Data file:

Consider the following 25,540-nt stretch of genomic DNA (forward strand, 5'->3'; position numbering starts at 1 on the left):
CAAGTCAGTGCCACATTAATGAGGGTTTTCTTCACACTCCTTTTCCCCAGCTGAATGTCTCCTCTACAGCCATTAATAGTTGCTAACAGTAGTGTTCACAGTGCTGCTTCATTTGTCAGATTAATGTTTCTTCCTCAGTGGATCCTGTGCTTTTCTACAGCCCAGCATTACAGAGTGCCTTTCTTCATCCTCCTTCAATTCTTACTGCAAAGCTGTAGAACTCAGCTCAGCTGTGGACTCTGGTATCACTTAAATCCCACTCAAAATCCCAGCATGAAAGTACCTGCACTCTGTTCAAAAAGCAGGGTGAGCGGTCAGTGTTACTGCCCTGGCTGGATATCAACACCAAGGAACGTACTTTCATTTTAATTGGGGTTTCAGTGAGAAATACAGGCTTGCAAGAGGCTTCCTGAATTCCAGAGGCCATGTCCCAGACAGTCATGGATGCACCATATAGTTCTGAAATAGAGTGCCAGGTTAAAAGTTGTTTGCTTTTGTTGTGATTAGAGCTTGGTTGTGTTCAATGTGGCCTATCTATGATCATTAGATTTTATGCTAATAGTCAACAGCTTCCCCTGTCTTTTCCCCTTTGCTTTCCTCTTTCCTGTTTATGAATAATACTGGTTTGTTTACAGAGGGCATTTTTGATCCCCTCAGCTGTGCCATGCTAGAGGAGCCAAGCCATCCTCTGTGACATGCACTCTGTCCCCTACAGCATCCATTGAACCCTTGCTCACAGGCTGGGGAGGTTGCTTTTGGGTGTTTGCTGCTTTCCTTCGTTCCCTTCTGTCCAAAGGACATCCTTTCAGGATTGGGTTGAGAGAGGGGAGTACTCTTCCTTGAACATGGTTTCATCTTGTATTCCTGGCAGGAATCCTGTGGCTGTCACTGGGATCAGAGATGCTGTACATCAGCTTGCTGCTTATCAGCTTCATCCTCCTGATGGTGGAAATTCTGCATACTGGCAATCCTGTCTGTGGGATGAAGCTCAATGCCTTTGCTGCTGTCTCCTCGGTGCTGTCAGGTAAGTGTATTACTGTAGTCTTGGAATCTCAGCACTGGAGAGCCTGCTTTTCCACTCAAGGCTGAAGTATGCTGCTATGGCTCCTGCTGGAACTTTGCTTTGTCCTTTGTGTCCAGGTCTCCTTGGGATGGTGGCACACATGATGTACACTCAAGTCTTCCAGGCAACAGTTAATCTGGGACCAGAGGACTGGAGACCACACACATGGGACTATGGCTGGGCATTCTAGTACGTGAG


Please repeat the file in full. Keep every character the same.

Consider the following 25,540-nt stretch of genomic DNA (forward strand, 5'->3'; position numbering starts at 1 on the left):
CAAGTCAGTGCCACATTAATGAGGGTTTTCTTCACACTCCTTTTCCCCAGCTGAATGTCTCCTCTACAGCCATTAATAGTTGCTAACAGTAGTGTTCACAGTGCTGCTTCATTTGTCAGATTAATGTTTCTTCCTCAGTGGATCCTGTGCTTTTCTACAGCCCAGCATTACAGAGTGCCTTTCTTCATCCTCCTTCAATTCTTACTGCAAAGCTGTAGAACTCAGCTCAGCTGTGGACTCTGGTATCACTTAAATCCCACTCAAAATCCCAGCATGAAAGTACCTGCACTCTGTTCAAAAAGCAGGGTGAGCGGTCAGTGTTACTGCCCTGGCTGGATATCAACACCAAGGAACGTACTTTCATTTTAATTGGGGTTTCAGTGAGAAATACAGGCTTGCAAGAGGCTTCCTGAATTCCAGAGGCCATGTCCCAGACAGTCATGGATGCACCATATAGTTCTGAAATAGAGTGCCAGGTTAAAAGTTGTTTGCTTTTGTTGTGATTAGAGCTTGGTTGTGTTCAATGTGGCCTATCTATGATCATTAGATTTTATGCTAATAGTCAACAGCTTCCCCTGTCTTTTCCCCTTTGCTTTCCTCTTTCCTGTTTATGAATAATACTGGTTTGTTTACAGAGGGCATTTTTGATCCCCTCAGCTGTGCCATGCTAGAGGAGCCAAGCCATCCTCTGTGACATGCACTCTGTCCCCTACAGCATCCATTGAACCCTTGCTCACAGGCTGGGGAGGTTGCTTTTGGGTGTTTGCTGCTTTCCTTCGTTCCCTTCTGTCCAAAGGACATCCTTTCAGGATTGGGTTGAGAGAGGGGAGTACTCTTCCTTGAACATGGTTTCATCTTGTATTCCTGGCAGGAATCCTGTGGCTGTCACTGGGATCAGAGATGCTGTACATCAGCTTGCTGCTTATCAGCTTCATCCTCCTGATGGTGGAAATTCTGCATACTGGCAATCCTGTCTGTGGGATGAAGCTCAATGCCTTTGCTGCTGTCTCCTCGGTGCTGTCAGGTAAGTGTATTACTGTAGTCTTGGAATCTCAGCACTGGAGAGCCTGCTTTTCCACTCAAGGCTGAAGTATGCTGCTATGGCTCCTGCTGGAACTTTGCTTTGTCCTTTGTGTCCAGGTCTCCTTGGGATGGTGGCACACATGATGTACACTCAAGTCTTCCAGGCAACAGTTAATCTGGGACCAGAGGACTGGAGACCACACACATGGGACTATGGCTGGGCATTCTAGTACGTGAG